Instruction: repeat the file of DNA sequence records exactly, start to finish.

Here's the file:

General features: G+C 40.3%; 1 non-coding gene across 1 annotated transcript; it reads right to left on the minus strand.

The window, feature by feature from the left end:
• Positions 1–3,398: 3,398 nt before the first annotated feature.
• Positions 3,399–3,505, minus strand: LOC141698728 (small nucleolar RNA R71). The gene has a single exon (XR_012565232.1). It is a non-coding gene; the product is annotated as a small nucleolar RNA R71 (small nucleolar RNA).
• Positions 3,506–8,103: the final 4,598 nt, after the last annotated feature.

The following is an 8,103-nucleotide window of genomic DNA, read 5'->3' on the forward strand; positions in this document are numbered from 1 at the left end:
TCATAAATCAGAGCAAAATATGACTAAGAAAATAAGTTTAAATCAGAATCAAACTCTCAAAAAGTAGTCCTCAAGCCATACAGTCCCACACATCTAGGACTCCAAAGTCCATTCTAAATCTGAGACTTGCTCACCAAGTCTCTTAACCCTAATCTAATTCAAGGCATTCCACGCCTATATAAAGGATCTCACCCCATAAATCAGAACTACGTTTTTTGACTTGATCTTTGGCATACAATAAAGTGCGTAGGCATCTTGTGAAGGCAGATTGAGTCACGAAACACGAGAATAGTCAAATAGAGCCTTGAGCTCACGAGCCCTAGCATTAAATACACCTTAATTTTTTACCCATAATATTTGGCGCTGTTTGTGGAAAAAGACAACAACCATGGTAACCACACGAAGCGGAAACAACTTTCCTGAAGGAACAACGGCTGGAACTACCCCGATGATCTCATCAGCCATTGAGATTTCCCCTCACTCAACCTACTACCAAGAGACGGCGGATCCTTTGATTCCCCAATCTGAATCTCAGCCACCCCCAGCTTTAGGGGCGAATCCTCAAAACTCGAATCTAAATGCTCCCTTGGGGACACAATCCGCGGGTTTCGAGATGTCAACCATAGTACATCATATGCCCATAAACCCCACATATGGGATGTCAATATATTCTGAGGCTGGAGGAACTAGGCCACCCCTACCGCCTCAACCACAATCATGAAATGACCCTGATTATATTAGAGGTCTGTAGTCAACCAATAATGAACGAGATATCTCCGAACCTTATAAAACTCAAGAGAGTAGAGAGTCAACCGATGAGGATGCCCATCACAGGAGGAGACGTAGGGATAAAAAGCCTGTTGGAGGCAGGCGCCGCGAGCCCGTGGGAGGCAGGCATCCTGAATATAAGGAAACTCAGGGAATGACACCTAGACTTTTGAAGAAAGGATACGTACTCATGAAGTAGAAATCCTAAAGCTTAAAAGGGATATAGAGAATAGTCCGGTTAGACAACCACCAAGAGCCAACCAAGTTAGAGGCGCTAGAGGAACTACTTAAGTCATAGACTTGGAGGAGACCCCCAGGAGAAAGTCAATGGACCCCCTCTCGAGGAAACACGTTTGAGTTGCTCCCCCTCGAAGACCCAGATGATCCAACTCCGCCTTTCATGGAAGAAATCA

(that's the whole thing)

General features: G+C 40.3%; 1 non-coding gene across 1 annotated transcript; it reads right to left on the minus strand.

The window, feature by feature from the left end:
• Positions 1–3,398: 3,398 nt before the first annotated feature.
• Positions 3,399–3,505, minus strand: LOC141698728 (small nucleolar RNA R71). The gene has a single exon (XR_012565232.1). It is a non-coding gene; the product is annotated as a small nucleolar RNA R71 (small nucleolar RNA).
• Positions 3,506–8,103: the final 4,598 nt, after the last annotated feature.

The following is an 8,103-nucleotide window of genomic DNA, read 5'->3' on the forward strand; positions in this document are numbered from 1 at the left end:
TCATAAATCAGAGCAAAATATGACTAAGAAAATAAGTTTAAATCAGAATCAAACTCTCAAAAAGTAGTCCTCAAGCCATACAGTCCCACACATCTAGGACTCCAAAGTCCATTCTAAATCTGAGACTTGCTCACCAAGTCTCTTAACCCTAATCTAATTCAAGGCATTCCACGCCTATATAAAGGATCTCACCCCATAAATCAGAACTACGTTTTTTGACTTGATCTTTGGCATACAATAAAGTGCGTAGGCATCTTGTGAAGGCAGATTGAGTCACGAAACACGAGAATAGTCAAATAGAGCCTTGAGCTCACGAGCCCTAGCATTAAATACACCTTAATTTTTTACCCATAATATTTGGCGCTGTTTGTGGAAAAAGACAACAACCATGGTAACCACACGAAGCGGAAACAACTTTCCTGAAGGAACAACGGCTGGAACTACCCCGATGATCTCATCAGCCATTGAGATTTCCCCTCACTCAACCTACTACCAAGAGACGGCGGATCCTTTGATTCCCCAATCTGAATCTCAGCCACCCCCAGCTTTAGGGGCGAATCCTCAAAACTCGAATCTAAATGCTCCCTTGGGGACACAATCCGCGGGTTTCGAGATGTCAACCATAGTACATCATATGCCCATAAACCCCACATATGGGATGTCAATATATTCTGAGGCTGGAGGAACTAGGCCACCCCTACCGCCTCAACCACAATCATGAAATGACCCTGATTATATTAGAGGTCTGTAGTCAACCAATAATGAACGAGATATCTCCGAACCTTATAAAACTCAAGAGAGTAGAGAGTCAACCGATGAGGATGCCCATCACAGGAGGAGACGTAGGGATAAAAAGCCTGTTGGAGGCAGGCGCCGCGAGCCCGTGGGAGGCAGGCATCCTGAATATAAGGAAACTCAGGGAATGACACCTAGACTTTTGAAGAAAGGATACGTACTCATGAAGTAGAAATCCTAAAGCTTAAAAGGGATATAGAGAATAGTCCGGTTAGACAACCACCAAGAGCCAACCAAGTTAGAGGCGCTAGAGGAACTACTTAAGTCATAGACTTGGAGGAGACCCCCAGGAGAAAGTCAATGGACCCCCTCTCGAGGAAACACGTTTGAGTTGCTCCCCCTCGAAGACCCAGATGATCCAACTCCGCCTTTCATGGAAGAAATCA